French policeman killed in extremist attack honoured in national tribute
The coffin of Arnaud Beltrame was driven across Paris from the Pantheon to the Hotel des Invalides, the final resting place of Napoleon.
The policeman killed in last week’s extremist attack in southern France has been honoured in an elaborate, daylong national homage led by French President Emmanuel Macron.
The tribute came as questions were raised about possible failures by French counter-terrorism officials in tracking the gunman, who was on a radicalisation watch list before he went on a rampage on Friday.
The coffin of Lieutenant Colonel Arnaud Beltrame was driven through the morning drizzle in a procession across Paris from the Pantheon to the Hotel des Invalides, the final resting place of Napoleon.
Mr Macron delivered a patriotic public eulogy calling for national solidarity after last week’s attack, which together with myriad other extremist attacks on French soil have claimed over 200 lives since 2015.
Mr Beltrame symbolised “the spirit of French resistance”, Mr Macron said.
The officer died of his wounds on Saturday morning, hours after swapping himself for a hostage during a siege in a supermarket near the city of Carcassonne.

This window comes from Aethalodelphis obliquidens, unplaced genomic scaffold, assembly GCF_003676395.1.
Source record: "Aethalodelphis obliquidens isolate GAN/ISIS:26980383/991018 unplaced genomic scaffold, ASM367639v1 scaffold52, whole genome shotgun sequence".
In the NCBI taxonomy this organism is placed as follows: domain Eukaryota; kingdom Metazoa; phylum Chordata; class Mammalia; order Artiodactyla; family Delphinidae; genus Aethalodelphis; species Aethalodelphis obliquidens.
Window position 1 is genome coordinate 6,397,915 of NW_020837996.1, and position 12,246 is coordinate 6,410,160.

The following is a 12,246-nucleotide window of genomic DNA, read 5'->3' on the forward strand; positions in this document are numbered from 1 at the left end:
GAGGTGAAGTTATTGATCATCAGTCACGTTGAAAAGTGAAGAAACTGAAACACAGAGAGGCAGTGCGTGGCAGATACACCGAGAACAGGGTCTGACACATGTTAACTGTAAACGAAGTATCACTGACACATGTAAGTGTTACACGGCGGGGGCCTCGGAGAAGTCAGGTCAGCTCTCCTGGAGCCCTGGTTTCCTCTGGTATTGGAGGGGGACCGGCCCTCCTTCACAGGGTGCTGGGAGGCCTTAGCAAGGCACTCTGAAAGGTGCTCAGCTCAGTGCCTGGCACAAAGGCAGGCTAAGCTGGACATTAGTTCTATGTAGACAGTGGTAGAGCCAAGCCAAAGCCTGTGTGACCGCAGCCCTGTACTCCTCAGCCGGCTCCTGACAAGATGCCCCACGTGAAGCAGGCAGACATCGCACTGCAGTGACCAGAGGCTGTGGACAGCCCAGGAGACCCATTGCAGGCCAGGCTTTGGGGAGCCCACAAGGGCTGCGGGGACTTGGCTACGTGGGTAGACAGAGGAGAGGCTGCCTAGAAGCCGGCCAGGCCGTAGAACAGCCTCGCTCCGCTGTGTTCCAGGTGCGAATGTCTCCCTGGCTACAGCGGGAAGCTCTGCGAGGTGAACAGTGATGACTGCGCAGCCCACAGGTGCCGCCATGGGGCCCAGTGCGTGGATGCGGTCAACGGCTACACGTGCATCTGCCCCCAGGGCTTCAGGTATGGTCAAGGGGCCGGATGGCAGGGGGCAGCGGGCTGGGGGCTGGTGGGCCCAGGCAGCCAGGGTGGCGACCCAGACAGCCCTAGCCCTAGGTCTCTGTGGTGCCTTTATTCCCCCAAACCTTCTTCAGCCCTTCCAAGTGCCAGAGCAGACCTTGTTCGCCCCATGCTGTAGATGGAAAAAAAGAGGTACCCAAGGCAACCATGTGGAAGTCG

“We will prevail thanks to the resilience of the French… We will win by the cohesion of a united nation,” Mr Macron added.
After inspecting troops at the monument as a military band played a stirring rendition of the French national anthem, the Marseillaise, Mr Macron posthumously awarded Mr Beltrame the Legion of Honour, France’s highest award.
Two former presidents, Francois Hollande and Nicolas Sarkozy, also attended.
The tribute provided a national focal point for grief, even as questions were growing about possible mistakes made by the French security services regarding Mr Beltrame’s killer, Redouane Lakdim.
Interior Minister Gerard Collomb confirmed on Wednesday that French security services were poised to reduce the surveillance on Lakdim, who had since 2014 been on a radicalisation watch list, ahead of the extremist attack.
But Mr Collomb maintained there were no “dysfunctions” in the tracking of Lakdim, who also killed three other people before he was shot dead by police.
Speaking on France Inter, he said “ultimately no one thought that there would be a hasty attack” by Lakdim, a Moroccan-born French resident with dual nationality.
Moroccan authorities have also questioned France’s handling of Lakdim’s case.
The chief of a counter-terrorism agency known as Morocco’s FBI said on Tuesday that France never alerted his country about Lakdim’s radical behaviour — calling the absence of contact “a misunderstanding”.
Since the attack, the agency — created three years ago to consolidate counter-terrorism efforts — has been investigating Lakdim’s family members in Morocco, Abdelhak Khiame told The Associated Press.
Lakdim visited Morocco several times, most recently in February 2012, before the establishment of the Islamic State, Mr Khiame added.